With Oysteria, Legal goes Italian route

With tough act to follow in Olives, restaurant prepares for launch

Oysteria has kept the rectangular bar in the dining room from Olives but replaced the wood top with white marble.
Lane Turner/Globe Staff
Oysteria has kept the rectangular bar in the dining room from Olives but replaced the wood top with white marble.

The new restaurant in Charlestown’s City Square has yet to serve a meal to the public, but the place already has a history. It occupies the space that for years was home to celebrity chef Todd English’s signature restaurant, Olives, which has been dark for more than year.

On Wednesday, the lights will come back on as Roger Berkowitz unveils his latest “one-off” neighborhood establishment, Legal Oysteria. The chief executive of the massively popular Legal Sea Foods chain says it will be followed at summer’s end by yet another restaurant, Legal on the Mystic, at Assembly Row in Somerville.

Both are part of an effort by the company to diversify and attract a wider range of customers.


In Charlestown, Berkowitz has tossed out the standard Legal menu — which features baked, fried, and grilled fish dishes — and replaced it with light coastal Italian cuisine cooked in a brick oven.

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“We don’t want to mimic something that is already out there,” he said. “We want to be as authentic and unique as possible.”

He’s also keenly aware of the site’s storied and tumultuous history. When English opened Olives in 1989, it revolutionized the local food scene. The open-kitchen concept he favored was rare at the time, and dishes he served — such as butternut squash tortellini — were more adventurous than the typical fare at Boston restaurants. But as English’s fame and business empire grew on a national level, he had less time to spend on his signature local restaurant, which many say suffered as a result. In 2010, a kitchen fire caused serious damage and Olives closed for two years. Its reopening in 2012 was short-lived — the restaurant shuttered for good in June 2013.

Berkowitz signed a lease on the property last November but couldn’t acquire the liquor license until English satisfied unpaid state employment taxes in April.

Although Legal Oysteria is far different from Olives, some of English’s influence remains. Legal refurbished the brick oven, a focal point of the open kitchen.


The wraparound rectangular bar in the center of the dining room also stayed, with the wood top replaced by white marble.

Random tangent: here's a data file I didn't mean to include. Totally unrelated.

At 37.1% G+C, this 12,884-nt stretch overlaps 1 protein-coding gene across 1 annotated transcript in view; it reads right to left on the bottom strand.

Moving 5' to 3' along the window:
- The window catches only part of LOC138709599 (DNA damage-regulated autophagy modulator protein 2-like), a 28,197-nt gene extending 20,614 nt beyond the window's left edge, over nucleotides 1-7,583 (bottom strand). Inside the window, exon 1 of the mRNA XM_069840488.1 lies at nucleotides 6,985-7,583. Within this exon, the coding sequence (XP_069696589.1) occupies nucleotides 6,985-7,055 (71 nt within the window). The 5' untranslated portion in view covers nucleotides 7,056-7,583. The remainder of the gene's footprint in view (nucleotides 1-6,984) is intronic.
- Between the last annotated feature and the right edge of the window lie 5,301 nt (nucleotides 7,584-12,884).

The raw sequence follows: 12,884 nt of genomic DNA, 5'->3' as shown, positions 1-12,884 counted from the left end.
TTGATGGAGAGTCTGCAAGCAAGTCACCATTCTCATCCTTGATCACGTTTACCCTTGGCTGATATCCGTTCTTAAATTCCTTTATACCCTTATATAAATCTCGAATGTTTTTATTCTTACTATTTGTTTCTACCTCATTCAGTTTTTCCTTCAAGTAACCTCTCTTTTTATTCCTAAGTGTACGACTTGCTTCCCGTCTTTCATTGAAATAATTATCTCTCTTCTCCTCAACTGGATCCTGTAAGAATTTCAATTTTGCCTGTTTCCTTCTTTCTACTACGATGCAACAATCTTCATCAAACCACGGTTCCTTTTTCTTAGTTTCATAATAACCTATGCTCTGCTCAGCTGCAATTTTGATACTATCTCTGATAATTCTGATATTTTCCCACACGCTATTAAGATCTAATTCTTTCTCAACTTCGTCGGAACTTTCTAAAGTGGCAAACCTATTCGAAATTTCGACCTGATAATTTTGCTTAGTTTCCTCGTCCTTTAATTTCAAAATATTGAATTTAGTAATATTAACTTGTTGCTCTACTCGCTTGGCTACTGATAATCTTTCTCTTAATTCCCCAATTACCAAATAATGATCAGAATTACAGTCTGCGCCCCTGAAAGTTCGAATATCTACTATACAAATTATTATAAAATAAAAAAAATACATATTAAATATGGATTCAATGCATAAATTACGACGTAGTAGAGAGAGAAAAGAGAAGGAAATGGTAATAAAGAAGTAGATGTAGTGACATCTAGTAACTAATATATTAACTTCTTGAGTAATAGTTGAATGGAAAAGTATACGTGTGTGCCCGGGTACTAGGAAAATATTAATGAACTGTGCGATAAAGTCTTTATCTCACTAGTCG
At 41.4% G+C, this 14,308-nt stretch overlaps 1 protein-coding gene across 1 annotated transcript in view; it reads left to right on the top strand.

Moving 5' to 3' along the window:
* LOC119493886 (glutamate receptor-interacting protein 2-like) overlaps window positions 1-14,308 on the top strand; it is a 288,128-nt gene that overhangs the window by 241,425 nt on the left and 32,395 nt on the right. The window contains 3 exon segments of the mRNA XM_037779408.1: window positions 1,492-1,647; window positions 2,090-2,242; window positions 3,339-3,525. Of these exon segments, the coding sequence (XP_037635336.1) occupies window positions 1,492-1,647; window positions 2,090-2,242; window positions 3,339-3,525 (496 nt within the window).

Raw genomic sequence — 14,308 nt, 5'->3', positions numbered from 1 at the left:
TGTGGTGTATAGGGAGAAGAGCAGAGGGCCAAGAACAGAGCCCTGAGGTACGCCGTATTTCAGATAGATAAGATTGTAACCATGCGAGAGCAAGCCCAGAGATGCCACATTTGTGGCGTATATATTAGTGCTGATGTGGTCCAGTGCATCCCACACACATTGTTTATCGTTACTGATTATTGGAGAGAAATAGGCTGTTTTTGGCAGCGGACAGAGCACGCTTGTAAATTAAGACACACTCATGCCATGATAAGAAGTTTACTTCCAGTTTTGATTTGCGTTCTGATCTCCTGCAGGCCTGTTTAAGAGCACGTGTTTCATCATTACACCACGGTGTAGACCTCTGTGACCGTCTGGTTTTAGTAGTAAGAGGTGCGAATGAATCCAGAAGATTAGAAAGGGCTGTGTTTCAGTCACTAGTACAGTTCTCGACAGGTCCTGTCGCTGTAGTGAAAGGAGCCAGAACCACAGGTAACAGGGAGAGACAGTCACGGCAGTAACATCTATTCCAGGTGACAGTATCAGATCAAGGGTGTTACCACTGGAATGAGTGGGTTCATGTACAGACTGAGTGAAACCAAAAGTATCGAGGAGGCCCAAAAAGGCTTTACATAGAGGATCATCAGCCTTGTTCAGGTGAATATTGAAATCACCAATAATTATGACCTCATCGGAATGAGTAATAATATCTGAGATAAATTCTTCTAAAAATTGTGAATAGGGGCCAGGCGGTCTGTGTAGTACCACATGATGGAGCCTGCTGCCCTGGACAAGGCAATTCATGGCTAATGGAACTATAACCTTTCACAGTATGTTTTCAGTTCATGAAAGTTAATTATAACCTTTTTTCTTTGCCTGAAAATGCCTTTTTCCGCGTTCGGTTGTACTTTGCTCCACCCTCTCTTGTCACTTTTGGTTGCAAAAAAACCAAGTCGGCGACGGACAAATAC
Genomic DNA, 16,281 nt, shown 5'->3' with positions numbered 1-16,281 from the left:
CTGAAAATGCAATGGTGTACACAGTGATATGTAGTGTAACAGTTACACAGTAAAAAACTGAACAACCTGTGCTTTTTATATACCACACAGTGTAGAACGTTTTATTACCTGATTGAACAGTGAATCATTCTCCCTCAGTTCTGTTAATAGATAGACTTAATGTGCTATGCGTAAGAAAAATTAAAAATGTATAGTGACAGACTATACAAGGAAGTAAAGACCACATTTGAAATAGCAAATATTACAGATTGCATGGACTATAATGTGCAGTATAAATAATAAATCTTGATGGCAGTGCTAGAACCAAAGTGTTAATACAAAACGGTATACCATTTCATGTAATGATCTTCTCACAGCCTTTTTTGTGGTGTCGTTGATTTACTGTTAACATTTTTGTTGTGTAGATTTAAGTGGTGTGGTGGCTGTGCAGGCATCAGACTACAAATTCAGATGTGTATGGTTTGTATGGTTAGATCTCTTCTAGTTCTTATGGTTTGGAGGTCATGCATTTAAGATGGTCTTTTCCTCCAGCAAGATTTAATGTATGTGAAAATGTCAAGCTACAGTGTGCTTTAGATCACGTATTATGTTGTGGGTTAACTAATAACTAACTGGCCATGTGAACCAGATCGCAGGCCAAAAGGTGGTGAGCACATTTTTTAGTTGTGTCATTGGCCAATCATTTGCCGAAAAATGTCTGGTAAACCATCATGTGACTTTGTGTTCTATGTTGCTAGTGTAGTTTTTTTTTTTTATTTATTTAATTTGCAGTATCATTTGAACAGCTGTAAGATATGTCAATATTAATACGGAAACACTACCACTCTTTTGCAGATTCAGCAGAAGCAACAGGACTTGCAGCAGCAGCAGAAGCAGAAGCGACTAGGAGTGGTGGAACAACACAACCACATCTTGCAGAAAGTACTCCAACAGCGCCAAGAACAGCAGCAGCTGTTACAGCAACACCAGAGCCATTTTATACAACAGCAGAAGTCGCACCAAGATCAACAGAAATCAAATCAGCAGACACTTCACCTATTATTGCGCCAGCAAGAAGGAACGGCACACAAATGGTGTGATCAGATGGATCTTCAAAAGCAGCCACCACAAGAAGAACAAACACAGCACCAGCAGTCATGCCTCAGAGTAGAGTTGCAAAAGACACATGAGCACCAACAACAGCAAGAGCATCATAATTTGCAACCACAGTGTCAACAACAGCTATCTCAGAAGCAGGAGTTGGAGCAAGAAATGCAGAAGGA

The former restaurant’s warm, earthy tones have been replaced with a sleek navy blue, gray, and black scheme. White curtains hang from the floor-to-ceiling windows. Some other old features, such as the clear glass jug lanterns that dangle above the bar, remain.

The food is inspired by the brick oven and the Italian heritage of Legal’s top two chefs. The “Oysteria” name is a play on a traditional osteria, a style of unpretentious cafes in Italy known for serving simple food and good wine.

“It had very, very good bone structure,” Berkowitz said. “From a layout perspective, the challenge we had was how do we dress it up and stay true to the theme? An osteria can’t be too fancy.”

In keeping with that idea, executive chef Rich Vellante and restaurant chef Gina Palmacci have come up with dishes such as Ligurian fish stew ($22) and swordfish salmoriglio ($25). Legal Oysteria will also serve brick oven pizzas, including margherita ($10), roasted clam ($11), and sopressata ($12), as well as small plates including warm marinated olives ($3) and a grilled oyster with fennel butter ($3).


Partially motivated by Berkowitz’s grain-free personal diet, there will also be an assortment of gluten-free dishes.

In Somerville, Legal intends to emphasize the area’s industrial history. The design of Legal on the Mystic will include steel pipes, metal mesh, concrete, and brick balanced by wood accents.

An open kitchen will act as the dining room’s backdrop. The restaurant will include a large beer cooler and wine display and garage doors opening to outdoor seating.

A final menu has not been determined, the company said.

Berkowitz said he views Somerville as the “it” city outside Boston and was drawn to the location’s accessibility.

“Somerville has sort of become the Brooklyn of Boston,” he said. “And anytime I have an opportunity to be close to the water, it makes sense for a seafood restaurant.”

Taryn Luna can be reached at Follow her on Twitter @TarynLuna.